Many companies misclassify employees as independent
contractors, often in an attempt to avoid paying these individuals
overtime compensation and/or employee benefits. This practice
is illegal under both federal and state laws, which have strict
rules outlining when an individual may be classified as an
independent contractor. If it is proven that an employee has
been misclassified as an independent contractor, the
employee may be entitled to back wages, employee benefits, and
What is being done
about employee misclassification in New Jersey?
Due to the number of complaints received from individuals in New
Jersey who believe they were misclassified as independent
contractors, attorneys at Berger & Montague,
P.C. are actively investigating these potential claims to determine
if class and collective action lawsuits may be brought to help
misclassified employees recover the compensation owed to them.
If you suspect that you have been misclassified as an
independent contractor, we welcome you to contact us by using
the form on this page for a free and confidential potential case
New Jersey Employee Misclassification
Q: Do I need to act
A: You should be aware that under both federal law and state
laws there are limited time periods in which individuals are
permitted to file a claim. This is called the statute of
limitations. All claims are subject to these limitations
periods. The statute of limitations for a federal wage and
hour claim is generally a minimum of two years and a maximum of
three years from the date an individual joins a lawsuit in writing.
The statutes of limitations under some state wage and hour
laws may be longer than the time limit under federal law.
Thus, if you believe you were misclassified as an independent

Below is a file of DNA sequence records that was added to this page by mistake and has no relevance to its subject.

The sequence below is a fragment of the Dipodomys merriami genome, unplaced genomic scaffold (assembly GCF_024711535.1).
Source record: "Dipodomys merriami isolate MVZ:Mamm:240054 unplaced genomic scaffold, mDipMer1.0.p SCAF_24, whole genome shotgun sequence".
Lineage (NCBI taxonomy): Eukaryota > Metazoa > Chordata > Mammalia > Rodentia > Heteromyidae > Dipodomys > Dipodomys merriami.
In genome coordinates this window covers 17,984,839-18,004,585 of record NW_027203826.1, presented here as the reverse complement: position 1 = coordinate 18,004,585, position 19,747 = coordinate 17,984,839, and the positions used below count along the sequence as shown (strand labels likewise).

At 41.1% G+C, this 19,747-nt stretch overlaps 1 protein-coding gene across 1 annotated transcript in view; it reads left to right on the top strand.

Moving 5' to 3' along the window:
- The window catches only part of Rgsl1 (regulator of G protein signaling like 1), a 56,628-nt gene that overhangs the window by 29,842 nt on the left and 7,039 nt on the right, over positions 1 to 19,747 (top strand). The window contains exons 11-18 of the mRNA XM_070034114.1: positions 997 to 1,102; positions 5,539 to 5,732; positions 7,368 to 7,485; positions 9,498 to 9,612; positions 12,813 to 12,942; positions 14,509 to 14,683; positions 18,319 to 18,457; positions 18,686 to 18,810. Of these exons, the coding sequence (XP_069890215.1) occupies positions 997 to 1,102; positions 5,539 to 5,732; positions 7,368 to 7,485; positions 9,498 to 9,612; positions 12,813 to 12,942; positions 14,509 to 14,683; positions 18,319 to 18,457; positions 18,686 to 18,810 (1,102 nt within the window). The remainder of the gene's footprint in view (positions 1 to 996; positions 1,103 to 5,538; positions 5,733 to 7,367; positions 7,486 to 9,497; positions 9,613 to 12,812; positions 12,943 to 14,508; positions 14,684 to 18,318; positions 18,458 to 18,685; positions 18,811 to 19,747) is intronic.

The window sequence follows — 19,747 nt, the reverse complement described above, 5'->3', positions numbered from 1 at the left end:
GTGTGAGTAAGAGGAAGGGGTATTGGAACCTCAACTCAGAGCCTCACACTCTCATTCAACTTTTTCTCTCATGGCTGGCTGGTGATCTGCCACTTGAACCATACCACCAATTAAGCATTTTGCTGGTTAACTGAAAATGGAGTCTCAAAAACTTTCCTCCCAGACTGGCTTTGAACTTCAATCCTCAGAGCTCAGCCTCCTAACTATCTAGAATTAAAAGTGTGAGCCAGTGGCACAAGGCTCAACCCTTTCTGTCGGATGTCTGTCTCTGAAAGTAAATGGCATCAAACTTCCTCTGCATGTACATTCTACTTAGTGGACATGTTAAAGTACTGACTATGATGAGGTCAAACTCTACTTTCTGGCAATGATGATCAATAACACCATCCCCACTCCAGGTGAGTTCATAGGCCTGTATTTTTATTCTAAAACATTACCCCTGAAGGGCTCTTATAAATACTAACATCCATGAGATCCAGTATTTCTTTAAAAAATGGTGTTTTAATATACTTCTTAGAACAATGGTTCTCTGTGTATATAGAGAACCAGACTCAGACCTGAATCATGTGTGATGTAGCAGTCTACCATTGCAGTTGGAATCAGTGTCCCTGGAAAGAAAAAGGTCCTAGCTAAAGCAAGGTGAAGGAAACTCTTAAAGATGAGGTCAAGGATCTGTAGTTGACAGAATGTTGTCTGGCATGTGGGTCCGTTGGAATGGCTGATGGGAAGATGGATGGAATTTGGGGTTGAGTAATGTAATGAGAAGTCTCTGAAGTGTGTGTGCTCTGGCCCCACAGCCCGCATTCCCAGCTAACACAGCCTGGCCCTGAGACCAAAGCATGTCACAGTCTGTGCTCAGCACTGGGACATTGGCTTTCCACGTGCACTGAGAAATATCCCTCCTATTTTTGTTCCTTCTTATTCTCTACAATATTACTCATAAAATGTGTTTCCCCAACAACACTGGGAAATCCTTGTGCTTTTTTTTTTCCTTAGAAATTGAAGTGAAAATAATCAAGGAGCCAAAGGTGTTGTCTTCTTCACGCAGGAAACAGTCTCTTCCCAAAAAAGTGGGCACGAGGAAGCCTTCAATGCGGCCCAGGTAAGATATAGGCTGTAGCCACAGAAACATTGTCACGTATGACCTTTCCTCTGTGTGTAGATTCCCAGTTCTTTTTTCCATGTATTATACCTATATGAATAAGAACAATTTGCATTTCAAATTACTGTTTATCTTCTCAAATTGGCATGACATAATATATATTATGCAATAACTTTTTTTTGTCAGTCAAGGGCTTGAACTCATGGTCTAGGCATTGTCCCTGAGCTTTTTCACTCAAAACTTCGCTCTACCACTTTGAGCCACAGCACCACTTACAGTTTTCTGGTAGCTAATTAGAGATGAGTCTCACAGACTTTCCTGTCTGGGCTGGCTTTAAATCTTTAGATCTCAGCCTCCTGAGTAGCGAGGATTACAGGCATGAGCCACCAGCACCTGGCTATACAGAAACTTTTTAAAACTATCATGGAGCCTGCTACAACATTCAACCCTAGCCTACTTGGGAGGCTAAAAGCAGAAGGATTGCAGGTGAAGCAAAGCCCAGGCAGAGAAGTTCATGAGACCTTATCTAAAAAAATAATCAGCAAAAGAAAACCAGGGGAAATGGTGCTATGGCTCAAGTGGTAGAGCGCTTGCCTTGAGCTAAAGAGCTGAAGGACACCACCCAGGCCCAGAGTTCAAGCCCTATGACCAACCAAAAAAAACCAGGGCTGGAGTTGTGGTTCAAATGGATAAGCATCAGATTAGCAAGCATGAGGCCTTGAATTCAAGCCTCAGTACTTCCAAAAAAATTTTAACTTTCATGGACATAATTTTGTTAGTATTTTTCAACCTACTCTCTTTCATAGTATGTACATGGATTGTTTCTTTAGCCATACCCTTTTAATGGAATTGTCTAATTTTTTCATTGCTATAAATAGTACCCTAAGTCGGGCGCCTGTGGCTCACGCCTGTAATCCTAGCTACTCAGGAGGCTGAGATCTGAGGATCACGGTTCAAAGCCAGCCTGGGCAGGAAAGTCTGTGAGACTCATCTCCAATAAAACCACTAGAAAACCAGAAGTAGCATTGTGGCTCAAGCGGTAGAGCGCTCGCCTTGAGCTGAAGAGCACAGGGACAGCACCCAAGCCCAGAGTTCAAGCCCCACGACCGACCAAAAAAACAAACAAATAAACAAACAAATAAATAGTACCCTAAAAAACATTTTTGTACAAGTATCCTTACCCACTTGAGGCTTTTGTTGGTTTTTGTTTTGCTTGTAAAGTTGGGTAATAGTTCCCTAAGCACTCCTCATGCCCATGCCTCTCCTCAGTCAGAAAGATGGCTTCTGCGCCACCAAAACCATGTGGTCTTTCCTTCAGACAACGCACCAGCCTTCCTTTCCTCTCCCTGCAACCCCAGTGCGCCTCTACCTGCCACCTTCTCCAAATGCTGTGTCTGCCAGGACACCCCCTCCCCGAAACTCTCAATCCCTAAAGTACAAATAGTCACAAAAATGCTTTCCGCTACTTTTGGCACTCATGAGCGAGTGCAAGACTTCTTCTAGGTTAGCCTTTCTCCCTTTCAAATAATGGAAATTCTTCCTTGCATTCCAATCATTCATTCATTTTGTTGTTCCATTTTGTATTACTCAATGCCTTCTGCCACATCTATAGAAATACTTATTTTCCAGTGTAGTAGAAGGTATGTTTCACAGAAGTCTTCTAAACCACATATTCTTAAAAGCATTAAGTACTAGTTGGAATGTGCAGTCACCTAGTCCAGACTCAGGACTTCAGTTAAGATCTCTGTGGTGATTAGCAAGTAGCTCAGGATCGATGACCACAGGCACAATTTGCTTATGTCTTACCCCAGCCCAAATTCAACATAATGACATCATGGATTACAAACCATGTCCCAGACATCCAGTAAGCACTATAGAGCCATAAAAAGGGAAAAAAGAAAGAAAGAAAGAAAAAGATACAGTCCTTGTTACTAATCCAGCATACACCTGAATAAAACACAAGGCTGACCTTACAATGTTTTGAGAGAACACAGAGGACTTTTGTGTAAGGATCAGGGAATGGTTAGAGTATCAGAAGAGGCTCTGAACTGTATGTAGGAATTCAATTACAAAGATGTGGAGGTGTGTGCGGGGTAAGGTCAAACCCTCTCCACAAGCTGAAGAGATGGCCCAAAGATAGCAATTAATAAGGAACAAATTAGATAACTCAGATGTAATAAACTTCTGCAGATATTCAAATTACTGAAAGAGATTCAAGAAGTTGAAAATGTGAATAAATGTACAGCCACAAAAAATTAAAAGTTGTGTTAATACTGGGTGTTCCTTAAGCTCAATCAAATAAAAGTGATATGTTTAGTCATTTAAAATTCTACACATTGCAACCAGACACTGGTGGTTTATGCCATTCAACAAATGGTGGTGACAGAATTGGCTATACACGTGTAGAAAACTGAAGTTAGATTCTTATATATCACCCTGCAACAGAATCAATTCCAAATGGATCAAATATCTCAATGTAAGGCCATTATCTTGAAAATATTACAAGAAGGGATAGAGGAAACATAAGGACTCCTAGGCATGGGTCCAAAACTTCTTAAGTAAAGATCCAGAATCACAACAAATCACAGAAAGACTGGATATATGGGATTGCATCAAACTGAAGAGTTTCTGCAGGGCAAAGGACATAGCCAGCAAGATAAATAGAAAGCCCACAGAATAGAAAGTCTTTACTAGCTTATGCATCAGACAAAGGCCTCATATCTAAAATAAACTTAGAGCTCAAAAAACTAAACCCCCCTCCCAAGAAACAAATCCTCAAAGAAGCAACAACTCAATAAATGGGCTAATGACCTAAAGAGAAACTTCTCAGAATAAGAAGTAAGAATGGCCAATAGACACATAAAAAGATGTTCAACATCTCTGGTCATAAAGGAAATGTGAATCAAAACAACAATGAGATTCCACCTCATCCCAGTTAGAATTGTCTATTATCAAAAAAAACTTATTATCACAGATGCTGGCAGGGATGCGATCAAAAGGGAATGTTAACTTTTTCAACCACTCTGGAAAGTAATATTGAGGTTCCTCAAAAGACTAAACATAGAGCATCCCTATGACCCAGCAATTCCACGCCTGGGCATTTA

contractor in New Jersey, you should contact us as soon as possible
to preserve your potential claims.
Q: Do I have to pay
any fees to the attorneys?
A: Our law firm is handling this investigation on a contingent
fee basis. This means that we will only be paid if a lawsuit
is successful in obtaining relief either through a settlement or a
final judgment, and that payment will only come out of that
settlement or final judgment. You do not have to pay anything
to our law firm in order to participate in this investigation or
any resulting lawsuit.
Q: How do I prove my
claim for unpaid wages and overtime?
A: Where the employer does not keep accurate time records,
the law permits employees to make a good faith estimate of their
overtime or hours worked. Where the employer keeps accurate
time records, those records may be used.
Q: What have the courts said?
A: On January 14, 2015, the Supreme Court of New Jersey
addressed this issue in a case entitled Hargrove v. Sleepy's
LLC, 220 N.J. 289 (2015). In Hargrove,
the Court determined the proper test for determining whether an
employee may be considered an independent contractor under
applicable New Jersey state wage-and-hour laws. According to
the Court, New Jersey employers may only classify an individual as
an independent contractor if the employer can show that an
individual providing services:
(A) Is free from the company's control in performing the
(B) Performs work outside the usual course of the company's
business or outside the company's place of business; and
(C) Is engaged in an independently established business.
Hargrove, 220 N.J. at 305 (citing N.J.S.A. §